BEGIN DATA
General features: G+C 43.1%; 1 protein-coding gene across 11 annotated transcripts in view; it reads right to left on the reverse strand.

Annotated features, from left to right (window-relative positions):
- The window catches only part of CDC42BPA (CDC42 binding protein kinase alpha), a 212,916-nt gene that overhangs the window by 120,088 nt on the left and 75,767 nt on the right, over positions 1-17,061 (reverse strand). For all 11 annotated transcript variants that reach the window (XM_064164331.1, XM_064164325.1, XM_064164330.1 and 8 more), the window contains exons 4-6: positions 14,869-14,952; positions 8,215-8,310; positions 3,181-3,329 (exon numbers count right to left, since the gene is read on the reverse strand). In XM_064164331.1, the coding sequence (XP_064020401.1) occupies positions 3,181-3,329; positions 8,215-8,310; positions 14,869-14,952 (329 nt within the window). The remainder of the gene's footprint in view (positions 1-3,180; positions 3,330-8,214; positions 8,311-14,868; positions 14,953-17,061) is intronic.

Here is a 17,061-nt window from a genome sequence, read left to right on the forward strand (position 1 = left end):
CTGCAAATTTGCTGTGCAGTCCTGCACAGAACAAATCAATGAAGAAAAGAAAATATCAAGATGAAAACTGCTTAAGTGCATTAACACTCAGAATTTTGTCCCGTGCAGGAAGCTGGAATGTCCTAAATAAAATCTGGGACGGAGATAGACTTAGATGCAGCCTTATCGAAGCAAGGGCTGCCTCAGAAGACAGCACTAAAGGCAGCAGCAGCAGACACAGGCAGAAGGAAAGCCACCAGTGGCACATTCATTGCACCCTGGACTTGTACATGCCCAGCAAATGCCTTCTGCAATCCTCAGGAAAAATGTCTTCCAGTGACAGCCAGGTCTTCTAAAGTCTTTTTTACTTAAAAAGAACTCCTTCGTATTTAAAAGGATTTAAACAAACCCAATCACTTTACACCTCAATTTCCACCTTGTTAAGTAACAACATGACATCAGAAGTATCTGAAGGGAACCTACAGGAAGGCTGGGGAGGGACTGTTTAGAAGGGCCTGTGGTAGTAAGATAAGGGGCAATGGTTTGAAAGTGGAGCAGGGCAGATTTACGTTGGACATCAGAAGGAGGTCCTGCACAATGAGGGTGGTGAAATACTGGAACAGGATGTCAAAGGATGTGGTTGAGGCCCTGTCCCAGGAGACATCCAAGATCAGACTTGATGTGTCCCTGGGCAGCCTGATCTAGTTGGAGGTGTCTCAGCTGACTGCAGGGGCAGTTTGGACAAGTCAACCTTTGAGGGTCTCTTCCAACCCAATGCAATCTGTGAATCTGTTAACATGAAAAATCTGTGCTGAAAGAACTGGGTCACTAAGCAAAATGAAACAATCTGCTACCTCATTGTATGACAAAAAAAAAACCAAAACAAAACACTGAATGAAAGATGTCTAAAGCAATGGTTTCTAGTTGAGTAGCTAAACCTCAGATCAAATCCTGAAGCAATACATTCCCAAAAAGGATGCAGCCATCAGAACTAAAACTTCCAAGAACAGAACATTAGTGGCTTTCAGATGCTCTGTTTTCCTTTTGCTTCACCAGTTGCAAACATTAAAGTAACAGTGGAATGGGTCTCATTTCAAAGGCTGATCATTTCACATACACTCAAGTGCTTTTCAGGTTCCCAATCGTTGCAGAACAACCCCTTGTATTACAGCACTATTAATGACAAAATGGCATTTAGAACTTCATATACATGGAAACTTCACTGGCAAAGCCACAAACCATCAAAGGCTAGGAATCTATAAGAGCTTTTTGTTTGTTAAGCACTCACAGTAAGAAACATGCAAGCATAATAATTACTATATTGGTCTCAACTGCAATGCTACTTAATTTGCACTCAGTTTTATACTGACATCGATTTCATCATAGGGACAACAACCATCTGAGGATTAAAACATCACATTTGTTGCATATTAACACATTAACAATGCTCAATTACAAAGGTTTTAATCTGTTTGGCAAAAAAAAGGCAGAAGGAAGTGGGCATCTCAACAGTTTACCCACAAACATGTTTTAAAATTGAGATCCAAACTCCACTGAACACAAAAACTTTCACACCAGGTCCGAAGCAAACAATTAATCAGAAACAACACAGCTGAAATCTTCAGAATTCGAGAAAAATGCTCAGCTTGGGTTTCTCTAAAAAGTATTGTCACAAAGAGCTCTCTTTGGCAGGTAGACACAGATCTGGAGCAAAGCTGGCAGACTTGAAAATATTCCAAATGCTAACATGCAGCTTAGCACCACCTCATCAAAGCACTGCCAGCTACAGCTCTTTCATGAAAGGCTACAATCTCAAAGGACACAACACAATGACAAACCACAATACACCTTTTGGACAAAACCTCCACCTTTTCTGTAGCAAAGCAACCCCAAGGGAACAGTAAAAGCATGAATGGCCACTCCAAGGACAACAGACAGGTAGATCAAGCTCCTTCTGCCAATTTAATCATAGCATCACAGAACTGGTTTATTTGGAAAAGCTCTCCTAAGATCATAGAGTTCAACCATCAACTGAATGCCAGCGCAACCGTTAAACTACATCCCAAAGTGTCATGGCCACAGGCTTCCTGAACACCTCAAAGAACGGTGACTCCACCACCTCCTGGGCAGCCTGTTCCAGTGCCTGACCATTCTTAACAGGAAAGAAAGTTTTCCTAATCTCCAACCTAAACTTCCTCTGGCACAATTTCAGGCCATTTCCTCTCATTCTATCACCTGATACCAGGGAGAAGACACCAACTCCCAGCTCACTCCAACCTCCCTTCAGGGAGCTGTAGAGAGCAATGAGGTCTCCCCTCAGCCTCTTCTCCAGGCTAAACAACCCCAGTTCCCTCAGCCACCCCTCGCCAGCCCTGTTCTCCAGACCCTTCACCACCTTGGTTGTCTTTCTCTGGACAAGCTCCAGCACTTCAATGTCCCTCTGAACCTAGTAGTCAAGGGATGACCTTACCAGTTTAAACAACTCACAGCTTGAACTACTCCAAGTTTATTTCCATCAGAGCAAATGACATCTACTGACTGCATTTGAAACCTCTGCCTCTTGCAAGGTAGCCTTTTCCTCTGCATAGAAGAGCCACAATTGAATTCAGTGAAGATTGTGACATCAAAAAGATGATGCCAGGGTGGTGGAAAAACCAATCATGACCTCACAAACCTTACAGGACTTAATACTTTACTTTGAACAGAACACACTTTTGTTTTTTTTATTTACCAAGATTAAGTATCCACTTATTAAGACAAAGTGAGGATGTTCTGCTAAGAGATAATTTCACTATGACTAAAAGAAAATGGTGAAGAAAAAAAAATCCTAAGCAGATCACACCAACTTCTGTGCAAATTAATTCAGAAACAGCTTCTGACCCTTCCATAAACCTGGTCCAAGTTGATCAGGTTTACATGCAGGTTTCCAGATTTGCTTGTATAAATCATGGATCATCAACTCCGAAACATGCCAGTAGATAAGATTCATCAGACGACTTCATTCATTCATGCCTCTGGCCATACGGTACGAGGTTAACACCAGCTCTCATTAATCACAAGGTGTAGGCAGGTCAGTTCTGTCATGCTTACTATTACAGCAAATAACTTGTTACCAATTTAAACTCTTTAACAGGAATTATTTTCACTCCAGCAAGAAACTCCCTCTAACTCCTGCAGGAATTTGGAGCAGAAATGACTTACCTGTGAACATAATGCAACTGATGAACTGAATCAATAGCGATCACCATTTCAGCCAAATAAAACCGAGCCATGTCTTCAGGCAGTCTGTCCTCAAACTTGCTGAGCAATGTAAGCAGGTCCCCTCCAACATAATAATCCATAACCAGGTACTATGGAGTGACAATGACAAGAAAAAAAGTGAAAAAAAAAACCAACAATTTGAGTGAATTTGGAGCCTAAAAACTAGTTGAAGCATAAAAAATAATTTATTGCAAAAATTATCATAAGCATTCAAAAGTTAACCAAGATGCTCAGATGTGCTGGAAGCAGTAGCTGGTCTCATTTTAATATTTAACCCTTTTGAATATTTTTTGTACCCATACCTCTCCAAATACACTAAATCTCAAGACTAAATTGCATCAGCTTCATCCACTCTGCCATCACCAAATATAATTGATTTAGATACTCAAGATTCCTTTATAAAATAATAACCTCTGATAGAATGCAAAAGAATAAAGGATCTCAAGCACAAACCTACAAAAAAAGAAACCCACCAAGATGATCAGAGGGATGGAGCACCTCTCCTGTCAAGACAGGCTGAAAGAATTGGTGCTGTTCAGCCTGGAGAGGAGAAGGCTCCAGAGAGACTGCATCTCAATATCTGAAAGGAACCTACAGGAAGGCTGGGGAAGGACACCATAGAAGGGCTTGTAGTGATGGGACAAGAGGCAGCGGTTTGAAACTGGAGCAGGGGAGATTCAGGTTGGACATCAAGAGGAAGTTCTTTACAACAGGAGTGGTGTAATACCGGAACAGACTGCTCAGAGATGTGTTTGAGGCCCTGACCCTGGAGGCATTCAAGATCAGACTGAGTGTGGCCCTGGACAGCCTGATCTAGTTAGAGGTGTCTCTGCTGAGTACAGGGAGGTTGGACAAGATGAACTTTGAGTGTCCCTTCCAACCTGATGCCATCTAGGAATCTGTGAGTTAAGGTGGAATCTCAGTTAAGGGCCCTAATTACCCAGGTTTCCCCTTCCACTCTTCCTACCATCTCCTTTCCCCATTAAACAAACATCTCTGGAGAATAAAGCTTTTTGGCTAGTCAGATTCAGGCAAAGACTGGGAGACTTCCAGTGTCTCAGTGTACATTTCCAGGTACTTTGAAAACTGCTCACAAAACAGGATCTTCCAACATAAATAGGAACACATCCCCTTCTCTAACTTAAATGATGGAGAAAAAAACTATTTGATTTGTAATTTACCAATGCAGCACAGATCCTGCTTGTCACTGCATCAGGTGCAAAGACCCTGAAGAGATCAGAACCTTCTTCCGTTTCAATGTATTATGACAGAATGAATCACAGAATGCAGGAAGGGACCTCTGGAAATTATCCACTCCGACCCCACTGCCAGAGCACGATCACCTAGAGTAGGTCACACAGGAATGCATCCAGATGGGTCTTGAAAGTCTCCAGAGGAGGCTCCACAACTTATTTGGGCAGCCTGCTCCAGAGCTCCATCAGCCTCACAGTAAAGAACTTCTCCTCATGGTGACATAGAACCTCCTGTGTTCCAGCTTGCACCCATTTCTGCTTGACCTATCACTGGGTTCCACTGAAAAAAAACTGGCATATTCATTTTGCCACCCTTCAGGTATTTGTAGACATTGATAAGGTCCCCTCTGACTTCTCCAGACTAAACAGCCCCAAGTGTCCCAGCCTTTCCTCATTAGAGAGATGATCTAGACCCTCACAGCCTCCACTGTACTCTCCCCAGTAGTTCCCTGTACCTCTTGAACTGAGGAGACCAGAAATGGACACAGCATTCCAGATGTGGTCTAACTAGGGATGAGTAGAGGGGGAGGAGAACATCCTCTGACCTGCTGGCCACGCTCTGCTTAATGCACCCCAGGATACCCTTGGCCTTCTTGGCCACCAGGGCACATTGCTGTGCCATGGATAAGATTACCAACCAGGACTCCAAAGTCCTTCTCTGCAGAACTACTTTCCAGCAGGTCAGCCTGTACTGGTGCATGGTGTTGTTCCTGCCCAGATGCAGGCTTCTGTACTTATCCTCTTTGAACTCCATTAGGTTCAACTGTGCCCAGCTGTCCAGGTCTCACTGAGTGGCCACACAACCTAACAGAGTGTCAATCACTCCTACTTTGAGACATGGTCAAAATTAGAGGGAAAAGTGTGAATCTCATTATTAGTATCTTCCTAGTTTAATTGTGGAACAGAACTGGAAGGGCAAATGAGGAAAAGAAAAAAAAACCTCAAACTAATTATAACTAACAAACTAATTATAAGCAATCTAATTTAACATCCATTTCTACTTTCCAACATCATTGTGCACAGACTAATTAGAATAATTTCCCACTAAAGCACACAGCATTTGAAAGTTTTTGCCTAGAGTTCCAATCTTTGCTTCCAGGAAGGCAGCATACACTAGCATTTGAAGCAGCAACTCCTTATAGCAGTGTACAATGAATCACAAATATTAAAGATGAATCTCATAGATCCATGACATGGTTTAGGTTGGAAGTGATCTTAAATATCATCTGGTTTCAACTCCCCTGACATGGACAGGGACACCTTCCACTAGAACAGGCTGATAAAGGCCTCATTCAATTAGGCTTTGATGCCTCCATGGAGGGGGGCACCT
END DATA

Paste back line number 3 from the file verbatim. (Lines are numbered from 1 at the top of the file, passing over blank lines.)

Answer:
- The window catches only part of CDC42BPA (CDC42 binding protein kinase alpha), a 212,916-nt gene that overhangs the window by 120,088 nt on the left and 75,767 nt on the right, over positions 1-17,061 (reverse strand). For all 11 annotated transcript variants that reach the window (XM_064164331.1, XM_064164325.1, XM_064164330.1 and 8 more), the window contains exons 4-6: positions 14,869-14,952; positions 8,215-8,310; positions 3,181-3,329 (exon numbers count right to left, since the gene is read on the reverse strand). In XM_064164331.1, the coding sequence (XP_064020401.1) occupies positions 3,181-3,329; positions 8,215-8,310; positions 14,869-14,952 (329 nt within the window). The remainder of the gene's footprint in view (positions 1-3,180; positions 3,330-8,214; positions 8,311-14,868; positions 14,953-17,061) is intronic.